Documented consent process for implantable cardioverter-defibrillators and implications for end-of-life care in older adults
David Bourget (Western Ontario)
David Chalmers (ANU, NYU)
Rafael De Clercq
Ezio Di Nucci
Jonathan Jenkins Ichikawa
Jack Alan Reynolds
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Journal of Medical Ethics 39 (2):94-97 (2013)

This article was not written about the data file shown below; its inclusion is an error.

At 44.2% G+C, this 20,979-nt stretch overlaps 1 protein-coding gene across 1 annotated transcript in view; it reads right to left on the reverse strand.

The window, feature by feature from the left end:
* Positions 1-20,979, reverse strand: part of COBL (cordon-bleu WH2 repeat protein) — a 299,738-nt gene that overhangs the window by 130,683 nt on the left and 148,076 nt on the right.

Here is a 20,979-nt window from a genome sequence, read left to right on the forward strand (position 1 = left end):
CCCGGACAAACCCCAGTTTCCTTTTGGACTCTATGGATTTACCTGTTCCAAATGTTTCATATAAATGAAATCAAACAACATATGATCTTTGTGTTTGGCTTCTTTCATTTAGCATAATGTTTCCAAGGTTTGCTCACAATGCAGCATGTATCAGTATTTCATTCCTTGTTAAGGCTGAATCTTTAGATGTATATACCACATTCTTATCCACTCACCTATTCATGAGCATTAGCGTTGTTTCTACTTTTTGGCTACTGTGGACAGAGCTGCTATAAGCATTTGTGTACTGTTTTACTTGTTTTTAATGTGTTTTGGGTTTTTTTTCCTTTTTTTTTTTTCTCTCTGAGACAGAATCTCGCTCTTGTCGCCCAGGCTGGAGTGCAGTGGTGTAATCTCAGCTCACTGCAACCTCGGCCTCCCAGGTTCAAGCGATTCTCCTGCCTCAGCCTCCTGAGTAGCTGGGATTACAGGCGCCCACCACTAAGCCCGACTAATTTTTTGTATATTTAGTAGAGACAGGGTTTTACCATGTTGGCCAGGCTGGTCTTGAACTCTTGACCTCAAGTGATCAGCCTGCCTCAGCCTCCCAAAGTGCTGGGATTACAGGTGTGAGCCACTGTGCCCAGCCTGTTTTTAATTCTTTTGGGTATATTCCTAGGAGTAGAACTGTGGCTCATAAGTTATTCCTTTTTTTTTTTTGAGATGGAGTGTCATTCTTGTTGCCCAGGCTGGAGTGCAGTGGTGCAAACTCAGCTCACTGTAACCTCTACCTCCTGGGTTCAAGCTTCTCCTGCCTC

Implantable cardioverter defibrillators (ICDs) reduce mortality in selected patients at risk for life-threatening heart arrhythmias, and their use is increasingly common. However, these devices also confer risk for delivery of unexpected painful shocks during the dying process, thus reducing the quality of palliative care at the end of life. This scenario can be avoided by ICD deactivation in appropriate circumstances but patients will remain unaware of this option if not informed about it. It is not known how often end-of-life implications are discussed with patients prior to ICD implantation, when focus is primarily on the short-term potential complications of the device placement procedure itself. We conducted a retrospective chart review to determine how often end-of-life implications were discussed with patients as part of the informed consent process. We evaluated consent forms and related other chart documentation for 91 patients (ranging from age 60 to 89 years) undergoing first-time ICD placement at a mid-western academic medical center from 2006-2008. Only one chart documented any discussion of end-of-life implications, in a case where the issue was raised by a patient who noted that quality of life was their main focus. Consent was provided by a health care surrogate in only four of the 91 cases. In conclusion, patients giving consent for ICD implantation may be uninformed about the device's potential future impact on end-of-life care, the dying process, and the option for device deactivation. Truly informed consent requires that both short- and long-term potential implications be reviewed with patients
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